Okay! I know some people bounced off the Foreigner books pretty hard (Hi, Craig!), but for those of us who LOVE the Foreigner series, here is a great couple of posts. I’m grateful to Maureen E, because I only spotted this because of her tweet.
So, look at this, a review of FOREIGNER, by Stefan, over at Far Beyond Reality.
In case you are actually not familiar with FOREIGNER, here is the idea in a nutshell (from Stefan’s post):
As the third section of Foreigner begins, we meet Bren, the human paidhi who lives with the alien atevi. A combination of translator, observer, and diplomat, the paidhi position is an essential link between the two cultures and the only human allowed to leave the island where humanity has settled. About two hundred years have passed since the human/atevi war that created this delicate balance.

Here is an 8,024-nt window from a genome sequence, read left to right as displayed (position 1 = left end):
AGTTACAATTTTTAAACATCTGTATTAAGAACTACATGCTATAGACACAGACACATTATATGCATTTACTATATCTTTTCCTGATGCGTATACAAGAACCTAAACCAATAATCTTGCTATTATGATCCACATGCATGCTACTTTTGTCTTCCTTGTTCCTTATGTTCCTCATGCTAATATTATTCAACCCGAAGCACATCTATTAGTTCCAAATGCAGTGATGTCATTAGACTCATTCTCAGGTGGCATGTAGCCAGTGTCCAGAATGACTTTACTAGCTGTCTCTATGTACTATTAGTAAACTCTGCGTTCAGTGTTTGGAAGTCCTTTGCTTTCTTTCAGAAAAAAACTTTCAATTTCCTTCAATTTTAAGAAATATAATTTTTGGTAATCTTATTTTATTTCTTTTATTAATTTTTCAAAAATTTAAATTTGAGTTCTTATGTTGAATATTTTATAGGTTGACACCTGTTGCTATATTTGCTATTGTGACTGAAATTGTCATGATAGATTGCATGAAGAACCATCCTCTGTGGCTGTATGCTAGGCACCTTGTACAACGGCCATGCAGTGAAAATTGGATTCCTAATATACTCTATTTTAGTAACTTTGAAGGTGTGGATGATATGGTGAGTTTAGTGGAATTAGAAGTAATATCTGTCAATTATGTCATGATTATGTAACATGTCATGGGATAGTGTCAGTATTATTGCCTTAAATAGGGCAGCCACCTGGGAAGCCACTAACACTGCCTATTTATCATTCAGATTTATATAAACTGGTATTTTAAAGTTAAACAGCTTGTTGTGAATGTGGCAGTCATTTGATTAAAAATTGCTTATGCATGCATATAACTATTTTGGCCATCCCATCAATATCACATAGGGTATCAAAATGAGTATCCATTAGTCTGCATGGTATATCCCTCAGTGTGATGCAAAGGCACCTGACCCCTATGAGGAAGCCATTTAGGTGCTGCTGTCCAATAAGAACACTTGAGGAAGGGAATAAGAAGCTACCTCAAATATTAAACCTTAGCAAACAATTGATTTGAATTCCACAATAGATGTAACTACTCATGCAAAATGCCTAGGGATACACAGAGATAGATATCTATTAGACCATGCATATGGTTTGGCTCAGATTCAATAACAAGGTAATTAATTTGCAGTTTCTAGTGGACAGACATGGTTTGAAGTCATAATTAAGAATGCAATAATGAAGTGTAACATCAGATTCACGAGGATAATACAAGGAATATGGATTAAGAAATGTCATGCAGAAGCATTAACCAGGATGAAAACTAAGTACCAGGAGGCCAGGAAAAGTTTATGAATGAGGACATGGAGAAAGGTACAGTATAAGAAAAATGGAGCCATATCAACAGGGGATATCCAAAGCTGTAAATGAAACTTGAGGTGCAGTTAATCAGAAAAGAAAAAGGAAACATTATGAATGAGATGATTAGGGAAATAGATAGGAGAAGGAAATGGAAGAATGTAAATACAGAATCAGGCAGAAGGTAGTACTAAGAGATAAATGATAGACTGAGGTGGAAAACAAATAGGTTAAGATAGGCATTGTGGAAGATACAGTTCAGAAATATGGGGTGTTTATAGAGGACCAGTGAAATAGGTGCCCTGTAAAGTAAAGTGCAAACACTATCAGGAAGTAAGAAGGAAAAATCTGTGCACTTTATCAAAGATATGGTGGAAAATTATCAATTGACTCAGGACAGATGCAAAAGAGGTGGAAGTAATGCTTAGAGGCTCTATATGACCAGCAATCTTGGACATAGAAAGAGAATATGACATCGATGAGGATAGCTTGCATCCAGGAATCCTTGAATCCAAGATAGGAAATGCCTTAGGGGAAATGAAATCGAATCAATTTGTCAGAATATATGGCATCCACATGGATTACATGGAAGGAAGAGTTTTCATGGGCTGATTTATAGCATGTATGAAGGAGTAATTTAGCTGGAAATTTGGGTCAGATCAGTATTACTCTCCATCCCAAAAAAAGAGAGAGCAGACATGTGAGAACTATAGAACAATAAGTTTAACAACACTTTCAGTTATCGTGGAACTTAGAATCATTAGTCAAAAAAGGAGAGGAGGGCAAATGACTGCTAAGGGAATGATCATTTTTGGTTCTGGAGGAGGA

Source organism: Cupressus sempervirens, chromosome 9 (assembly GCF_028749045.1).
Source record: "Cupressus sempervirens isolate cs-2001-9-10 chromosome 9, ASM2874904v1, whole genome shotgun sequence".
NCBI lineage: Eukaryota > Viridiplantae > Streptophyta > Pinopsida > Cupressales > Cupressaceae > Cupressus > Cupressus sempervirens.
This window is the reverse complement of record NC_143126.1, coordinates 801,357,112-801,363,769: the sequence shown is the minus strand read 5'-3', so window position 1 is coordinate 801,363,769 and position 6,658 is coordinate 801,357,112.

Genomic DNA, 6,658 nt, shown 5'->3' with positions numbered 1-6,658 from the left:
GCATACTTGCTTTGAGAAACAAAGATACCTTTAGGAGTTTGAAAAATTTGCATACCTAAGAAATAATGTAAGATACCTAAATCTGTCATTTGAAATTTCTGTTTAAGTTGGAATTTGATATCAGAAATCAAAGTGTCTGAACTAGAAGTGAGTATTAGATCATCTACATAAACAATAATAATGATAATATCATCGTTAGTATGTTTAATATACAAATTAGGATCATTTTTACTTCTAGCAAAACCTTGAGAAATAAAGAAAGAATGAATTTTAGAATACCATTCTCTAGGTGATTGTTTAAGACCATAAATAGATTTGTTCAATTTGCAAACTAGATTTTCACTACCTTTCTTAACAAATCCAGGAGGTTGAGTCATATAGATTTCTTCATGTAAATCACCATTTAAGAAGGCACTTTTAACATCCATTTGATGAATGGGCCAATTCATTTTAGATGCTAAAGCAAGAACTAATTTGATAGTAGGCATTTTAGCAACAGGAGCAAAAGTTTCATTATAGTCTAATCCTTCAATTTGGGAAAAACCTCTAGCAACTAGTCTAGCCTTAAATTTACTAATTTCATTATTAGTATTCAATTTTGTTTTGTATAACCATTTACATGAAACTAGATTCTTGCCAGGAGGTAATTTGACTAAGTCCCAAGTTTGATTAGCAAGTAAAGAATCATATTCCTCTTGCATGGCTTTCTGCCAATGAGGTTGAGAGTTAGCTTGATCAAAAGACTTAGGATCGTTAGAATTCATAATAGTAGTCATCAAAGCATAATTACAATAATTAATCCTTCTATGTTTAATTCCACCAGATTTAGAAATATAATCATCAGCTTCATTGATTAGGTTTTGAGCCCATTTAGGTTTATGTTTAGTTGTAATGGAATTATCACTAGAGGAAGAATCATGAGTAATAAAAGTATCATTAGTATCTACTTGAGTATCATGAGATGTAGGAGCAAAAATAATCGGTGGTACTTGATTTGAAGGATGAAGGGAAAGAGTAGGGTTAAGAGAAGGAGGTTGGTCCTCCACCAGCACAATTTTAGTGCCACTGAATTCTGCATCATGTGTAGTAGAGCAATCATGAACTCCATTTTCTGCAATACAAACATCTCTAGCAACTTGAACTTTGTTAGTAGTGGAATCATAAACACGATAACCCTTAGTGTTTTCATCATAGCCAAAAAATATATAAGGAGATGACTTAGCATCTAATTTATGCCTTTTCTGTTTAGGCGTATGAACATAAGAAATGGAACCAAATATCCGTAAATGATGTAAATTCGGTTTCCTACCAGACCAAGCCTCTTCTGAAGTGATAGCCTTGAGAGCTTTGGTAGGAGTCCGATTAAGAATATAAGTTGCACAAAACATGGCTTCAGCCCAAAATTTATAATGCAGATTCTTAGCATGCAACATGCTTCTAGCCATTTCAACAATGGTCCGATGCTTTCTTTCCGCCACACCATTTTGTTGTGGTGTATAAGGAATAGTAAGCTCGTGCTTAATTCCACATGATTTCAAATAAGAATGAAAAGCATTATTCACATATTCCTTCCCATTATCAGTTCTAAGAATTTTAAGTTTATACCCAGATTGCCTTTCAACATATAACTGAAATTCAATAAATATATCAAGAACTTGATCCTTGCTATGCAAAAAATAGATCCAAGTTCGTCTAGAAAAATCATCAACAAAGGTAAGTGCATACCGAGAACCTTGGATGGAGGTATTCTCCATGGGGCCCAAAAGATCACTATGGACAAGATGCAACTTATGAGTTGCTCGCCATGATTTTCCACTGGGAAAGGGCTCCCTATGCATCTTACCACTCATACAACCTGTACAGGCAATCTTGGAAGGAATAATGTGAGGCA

Okay, so there’s your orientation. This whole series is the best example of sociological SF ever written (and still in progress, as you may know), by the best sociological SF writer ever. Just as a reminder, though Stefan states that the first sixty pages of FOREIGNER are basically a prologue, I personally think you will have a more satisfying reading experience if you think of the entire first book as prologue.
Now, here is the bit of the review that got the discussion rolling:
As a result, Bren is both the best and worst possible narrator for this story if, as a neutral observer, you want to understand exactly why the atevi are in such an uproar. Worst because he just doesn’t know what set off the chain of events depicted in this book, until someone bothers to tell him towards the very end. He is clueless when it comes to the main driver of the plot of this novel. Partly because of this, he lacks any sort of agency until late in the book. He has no power to steer the narrative. He is physically weaker than the atevi. He is lost, off the grid, unable to contact any other human. And, to cap it all off, he just has no idea about what happened.
You see that about agency and Bren’s lack of it?
Okay, there are immediately issues with this, because a character being physically weaker than everyone else, that has nothing to do with agency, right? But how about that being in the dark and lacking the power to steer the narrative?